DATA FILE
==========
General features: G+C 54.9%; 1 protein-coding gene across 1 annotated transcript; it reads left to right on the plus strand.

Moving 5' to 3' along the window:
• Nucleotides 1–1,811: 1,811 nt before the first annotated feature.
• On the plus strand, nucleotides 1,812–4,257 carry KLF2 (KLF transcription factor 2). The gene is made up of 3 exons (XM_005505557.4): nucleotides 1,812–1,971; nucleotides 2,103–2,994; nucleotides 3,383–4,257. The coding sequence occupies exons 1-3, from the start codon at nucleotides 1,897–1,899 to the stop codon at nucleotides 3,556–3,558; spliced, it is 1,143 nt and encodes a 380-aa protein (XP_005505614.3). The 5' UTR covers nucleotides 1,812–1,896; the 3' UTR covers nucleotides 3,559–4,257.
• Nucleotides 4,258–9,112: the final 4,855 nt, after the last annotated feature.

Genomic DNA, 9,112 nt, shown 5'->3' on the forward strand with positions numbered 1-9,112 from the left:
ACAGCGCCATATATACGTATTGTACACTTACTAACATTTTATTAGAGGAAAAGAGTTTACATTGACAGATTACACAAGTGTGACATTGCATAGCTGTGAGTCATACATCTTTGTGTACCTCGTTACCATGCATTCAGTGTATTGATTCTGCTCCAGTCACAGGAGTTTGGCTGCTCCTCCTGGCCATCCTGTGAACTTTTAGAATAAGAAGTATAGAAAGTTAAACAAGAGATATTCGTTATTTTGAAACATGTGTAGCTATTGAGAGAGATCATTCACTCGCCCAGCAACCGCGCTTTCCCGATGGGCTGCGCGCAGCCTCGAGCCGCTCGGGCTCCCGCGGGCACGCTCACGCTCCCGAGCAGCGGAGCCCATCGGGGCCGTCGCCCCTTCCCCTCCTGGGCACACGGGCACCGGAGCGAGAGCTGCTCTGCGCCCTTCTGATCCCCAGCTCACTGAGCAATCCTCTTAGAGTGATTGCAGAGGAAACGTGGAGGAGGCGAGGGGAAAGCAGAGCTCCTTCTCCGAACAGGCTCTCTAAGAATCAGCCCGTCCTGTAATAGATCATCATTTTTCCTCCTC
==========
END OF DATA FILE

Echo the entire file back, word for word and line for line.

General features: G+C 54.9%; 1 protein-coding gene across 1 annotated transcript; it reads left to right on the plus strand.

Moving 5' to 3' along the window:
• Nucleotides 1–1,811: 1,811 nt before the first annotated feature.
• On the plus strand, nucleotides 1,812–4,257 carry KLF2 (KLF transcription factor 2). The gene is made up of 3 exons (XM_005505557.4): nucleotides 1,812–1,971; nucleotides 2,103–2,994; nucleotides 3,383–4,257. The coding sequence occupies exons 1-3, from the start codon at nucleotides 1,897–1,899 to the stop codon at nucleotides 3,556–3,558; spliced, it is 1,143 nt and encodes a 380-aa protein (XP_005505614.3). The 5' UTR covers nucleotides 1,812–1,896; the 3' UTR covers nucleotides 3,559–4,257.
• Nucleotides 4,258–9,112: the final 4,855 nt, after the last annotated feature.

Genomic DNA, 9,112 nt, shown 5'->3' on the forward strand with positions numbered 1-9,112 from the left:
ACAGCGCCATATATACGTATTGTACACTTACTAACATTTTATTAGAGGAAAAGAGTTTACATTGACAGATTACACAAGTGTGACATTGCATAGCTGTGAGTCATACATCTTTGTGTACCTCGTTACCATGCATTCAGTGTATTGATTCTGCTCCAGTCACAGGAGTTTGGCTGCTCCTCCTGGCCATCCTGTGAACTTTTAGAATAAGAAGTATAGAAAGTTAAACAAGAGATATTCGTTATTTTGAAACATGTGTAGCTATTGAGAGAGATCATTCACTCGCCCAGCAACCGCGCTTTCCCGATGGGCTGCGCGCAGCCTCGAGCCGCTCGGGCTCCCGCGGGCACGCTCACGCTCCCGAGCAGCGGAGCCCATCGGGGCCGTCGCCCCTTCCCCTCCTGGGCACACGGGCACCGGAGCGAGAGCTGCTCTGCGCCCTTCTGATCCCCAGCTCACTGAGCAATCCTCTTAGAGTGATTGCAGAGGAAACGTGGAGGAGGCGAGGGGAAAGCAGAGCTCCTTCTCCGAACAGGCTCTCTAAGAATCAGCCCGTCCTGTAATAGATCATCATTTTTCCTCCTC